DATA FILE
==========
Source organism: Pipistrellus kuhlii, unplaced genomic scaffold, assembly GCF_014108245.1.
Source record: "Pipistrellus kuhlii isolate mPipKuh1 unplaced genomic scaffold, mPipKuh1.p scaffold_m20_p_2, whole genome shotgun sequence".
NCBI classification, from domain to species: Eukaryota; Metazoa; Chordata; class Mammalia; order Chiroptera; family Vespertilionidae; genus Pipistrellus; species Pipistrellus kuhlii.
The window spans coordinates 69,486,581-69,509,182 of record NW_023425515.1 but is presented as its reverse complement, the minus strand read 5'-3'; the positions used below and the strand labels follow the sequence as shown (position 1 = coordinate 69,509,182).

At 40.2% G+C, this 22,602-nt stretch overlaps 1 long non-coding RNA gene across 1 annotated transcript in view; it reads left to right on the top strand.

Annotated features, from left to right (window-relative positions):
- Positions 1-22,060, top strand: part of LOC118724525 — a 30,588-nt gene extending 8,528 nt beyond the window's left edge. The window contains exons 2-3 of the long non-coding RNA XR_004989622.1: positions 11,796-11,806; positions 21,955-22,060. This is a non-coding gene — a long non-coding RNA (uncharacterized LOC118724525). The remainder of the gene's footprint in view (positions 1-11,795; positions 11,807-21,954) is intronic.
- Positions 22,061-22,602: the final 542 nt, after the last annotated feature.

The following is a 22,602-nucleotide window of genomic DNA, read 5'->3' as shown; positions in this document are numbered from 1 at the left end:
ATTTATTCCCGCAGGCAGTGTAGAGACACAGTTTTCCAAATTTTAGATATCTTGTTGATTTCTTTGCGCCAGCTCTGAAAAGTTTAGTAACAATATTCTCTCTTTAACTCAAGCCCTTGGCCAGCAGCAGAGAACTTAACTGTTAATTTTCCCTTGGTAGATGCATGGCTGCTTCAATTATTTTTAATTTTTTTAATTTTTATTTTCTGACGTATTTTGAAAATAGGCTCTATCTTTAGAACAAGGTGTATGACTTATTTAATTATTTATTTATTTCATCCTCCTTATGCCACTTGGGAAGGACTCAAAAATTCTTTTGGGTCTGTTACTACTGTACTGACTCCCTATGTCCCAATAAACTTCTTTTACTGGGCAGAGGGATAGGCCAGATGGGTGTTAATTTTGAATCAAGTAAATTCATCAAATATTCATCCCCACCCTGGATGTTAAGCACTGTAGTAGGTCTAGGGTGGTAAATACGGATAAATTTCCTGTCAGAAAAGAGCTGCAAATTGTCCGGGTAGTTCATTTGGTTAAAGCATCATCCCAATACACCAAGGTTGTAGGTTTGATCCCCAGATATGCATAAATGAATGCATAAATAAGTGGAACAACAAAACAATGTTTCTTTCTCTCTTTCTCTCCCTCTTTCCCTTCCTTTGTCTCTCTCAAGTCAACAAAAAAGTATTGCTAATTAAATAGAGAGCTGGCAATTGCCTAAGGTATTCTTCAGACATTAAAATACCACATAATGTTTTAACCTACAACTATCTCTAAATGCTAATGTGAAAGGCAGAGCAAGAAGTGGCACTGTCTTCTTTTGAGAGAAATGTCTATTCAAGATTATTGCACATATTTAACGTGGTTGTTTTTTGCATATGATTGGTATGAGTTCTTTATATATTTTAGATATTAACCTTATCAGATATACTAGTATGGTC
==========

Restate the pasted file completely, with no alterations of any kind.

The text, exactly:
Source organism: Pipistrellus kuhlii, unplaced genomic scaffold, assembly GCF_014108245.1.
Source record: "Pipistrellus kuhlii isolate mPipKuh1 unplaced genomic scaffold, mPipKuh1.p scaffold_m20_p_2, whole genome shotgun sequence".
NCBI classification, from domain to species: Eukaryota; Metazoa; Chordata; class Mammalia; order Chiroptera; family Vespertilionidae; genus Pipistrellus; species Pipistrellus kuhlii.
The window spans coordinates 69,486,581-69,509,182 of record NW_023425515.1 but is presented as its reverse complement, the minus strand read 5'-3'; the positions used below and the strand labels follow the sequence as shown (position 1 = coordinate 69,509,182).

At 40.2% G+C, this 22,602-nt stretch overlaps 1 long non-coding RNA gene across 1 annotated transcript in view; it reads left to right on the top strand.

Annotated features, from left to right (window-relative positions):
- Positions 1-22,060, top strand: part of LOC118724525 — a 30,588-nt gene extending 8,528 nt beyond the window's left edge. The window contains exons 2-3 of the long non-coding RNA XR_004989622.1: positions 11,796-11,806; positions 21,955-22,060. This is a non-coding gene — a long non-coding RNA (uncharacterized LOC118724525). The remainder of the gene's footprint in view (positions 1-11,795; positions 11,807-21,954) is intronic.
- Positions 22,061-22,602: the final 542 nt, after the last annotated feature.

The following is a 22,602-nucleotide window of genomic DNA, read 5'->3' as shown; positions in this document are numbered from 1 at the left end:
ATTTATTCCCGCAGGCAGTGTAGAGACACAGTTTTCCAAATTTTAGATATCTTGTTGATTTCTTTGCGCCAGCTCTGAAAAGTTTAGTAACAATATTCTCTCTTTAACTCAAGCCCTTGGCCAGCAGCAGAGAACTTAACTGTTAATTTTCCCTTGGTAGATGCATGGCTGCTTCAATTATTTTTAATTTTTTTAATTTTTATTTTCTGACGTATTTTGAAAATAGGCTCTATCTTTAGAACAAGGTGTATGACTTATTTAATTATTTATTTATTTCATCCTCCTTATGCCACTTGGGAAGGACTCAAAAATTCTTTTGGGTCTGTTACTACTGTACTGACTCCCTATGTCCCAATAAACTTCTTTTACTGGGCAGAGGGATAGGCCAGATGGGTGTTAATTTTGAATCAAGTAAATTCATCAAATATTCATCCCCACCCTGGATGTTAAGCACTGTAGTAGGTCTAGGGTGGTAAATACGGATAAATTTCCTGTCAGAAAAGAGCTGCAAATTGTCCGGGTAGTTCATTTGGTTAAAGCATCATCCCAATACACCAAGGTTGTAGGTTTGATCCCCAGATATGCATAAATGAATGCATAAATAAGTGGAACAACAAAACAATGTTTCTTTCTCTCTTTCTCTCCCTCTTTCCCTTCCTTTGTCTCTCTCAAGTCAACAAAAAAGTATTGCTAATTAAATAGAGAGCTGGCAATTGCCTAAGGTATTCTTCAGACATTAAAATACCACATAATGTTTTAACCTACAACTATCTCTAAATGCTAATGTGAAAGGCAGAGCAAGAAGTGGCACTGTCTTCTTTTGAGAGAAATGTCTATTCAAGATTATTGCACATATTTAACGTGGTTGTTTTTTGCATATGATTGGTATGAGTTCTTTATATATTTTAGATATTAACCTTATCAGATATACTAGTATGGTC